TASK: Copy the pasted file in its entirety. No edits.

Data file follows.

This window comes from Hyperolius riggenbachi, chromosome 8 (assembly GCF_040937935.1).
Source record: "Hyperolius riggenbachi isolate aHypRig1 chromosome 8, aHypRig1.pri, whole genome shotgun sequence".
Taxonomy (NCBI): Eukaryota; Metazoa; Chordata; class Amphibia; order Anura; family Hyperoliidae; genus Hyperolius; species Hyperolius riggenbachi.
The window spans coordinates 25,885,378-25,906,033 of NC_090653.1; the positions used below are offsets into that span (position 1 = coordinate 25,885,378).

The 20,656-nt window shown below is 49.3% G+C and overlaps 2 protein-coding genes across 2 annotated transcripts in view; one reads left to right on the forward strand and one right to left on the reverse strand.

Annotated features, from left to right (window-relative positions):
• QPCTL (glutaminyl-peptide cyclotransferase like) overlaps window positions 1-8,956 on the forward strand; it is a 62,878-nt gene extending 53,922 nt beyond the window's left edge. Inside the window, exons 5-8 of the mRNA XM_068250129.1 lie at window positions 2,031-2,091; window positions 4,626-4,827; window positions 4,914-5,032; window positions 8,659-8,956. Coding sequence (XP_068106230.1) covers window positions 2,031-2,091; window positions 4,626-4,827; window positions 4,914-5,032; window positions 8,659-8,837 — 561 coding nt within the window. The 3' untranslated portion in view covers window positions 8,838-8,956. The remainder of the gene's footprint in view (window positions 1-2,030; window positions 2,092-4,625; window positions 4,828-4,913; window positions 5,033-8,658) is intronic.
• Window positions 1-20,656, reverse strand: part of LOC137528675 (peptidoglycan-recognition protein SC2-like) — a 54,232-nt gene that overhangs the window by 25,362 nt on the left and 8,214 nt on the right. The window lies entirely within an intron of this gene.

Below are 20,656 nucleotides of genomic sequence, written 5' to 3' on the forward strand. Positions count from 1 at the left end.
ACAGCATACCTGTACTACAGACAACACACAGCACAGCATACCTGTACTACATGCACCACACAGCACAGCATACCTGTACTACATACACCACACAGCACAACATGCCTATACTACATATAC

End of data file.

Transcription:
This window comes from Hyperolius riggenbachi, chromosome 8 (assembly GCF_040937935.1).
Source record: "Hyperolius riggenbachi isolate aHypRig1 chromosome 8, aHypRig1.pri, whole genome shotgun sequence".
Taxonomy (NCBI): Eukaryota; Metazoa; Chordata; class Amphibia; order Anura; family Hyperoliidae; genus Hyperolius; species Hyperolius riggenbachi.
The window spans coordinates 25,885,378-25,906,033 of NC_090653.1; the positions used below are offsets into that span (position 1 = coordinate 25,885,378).

The 20,656-nt window shown below is 49.3% G+C and overlaps 2 protein-coding genes across 2 annotated transcripts in view; one reads left to right on the forward strand and one right to left on the reverse strand.

Annotated features, from left to right (window-relative positions):
• QPCTL (glutaminyl-peptide cyclotransferase like) overlaps window positions 1-8,956 on the forward strand; it is a 62,878-nt gene extending 53,922 nt beyond the window's left edge. Inside the window, exons 5-8 of the mRNA XM_068250129.1 lie at window positions 2,031-2,091; window positions 4,626-4,827; window positions 4,914-5,032; window positions 8,659-8,956. Coding sequence (XP_068106230.1) covers window positions 2,031-2,091; window positions 4,626-4,827; window positions 4,914-5,032; window positions 8,659-8,837 — 561 coding nt within the window. The 3' untranslated portion in view covers window positions 8,838-8,956. The remainder of the gene's footprint in view (window positions 1-2,030; window positions 2,092-4,625; window positions 4,828-4,913; window positions 5,033-8,658) is intronic.
• Window positions 1-20,656, reverse strand: part of LOC137528675 (peptidoglycan-recognition protein SC2-like) — a 54,232-nt gene that overhangs the window by 25,362 nt on the left and 8,214 nt on the right. The window lies entirely within an intron of this gene.

Below are 20,656 nucleotides of genomic sequence, written 5' to 3' on the forward strand. Positions count from 1 at the left end.
ACAGCATACCTGTACTACAGACAACACACAGCACAGCATACCTGTACTACATGCACCACACAGCACAGCATACCTGTACTACATACACCACACAGCACAACATGCCTATACTACATATAC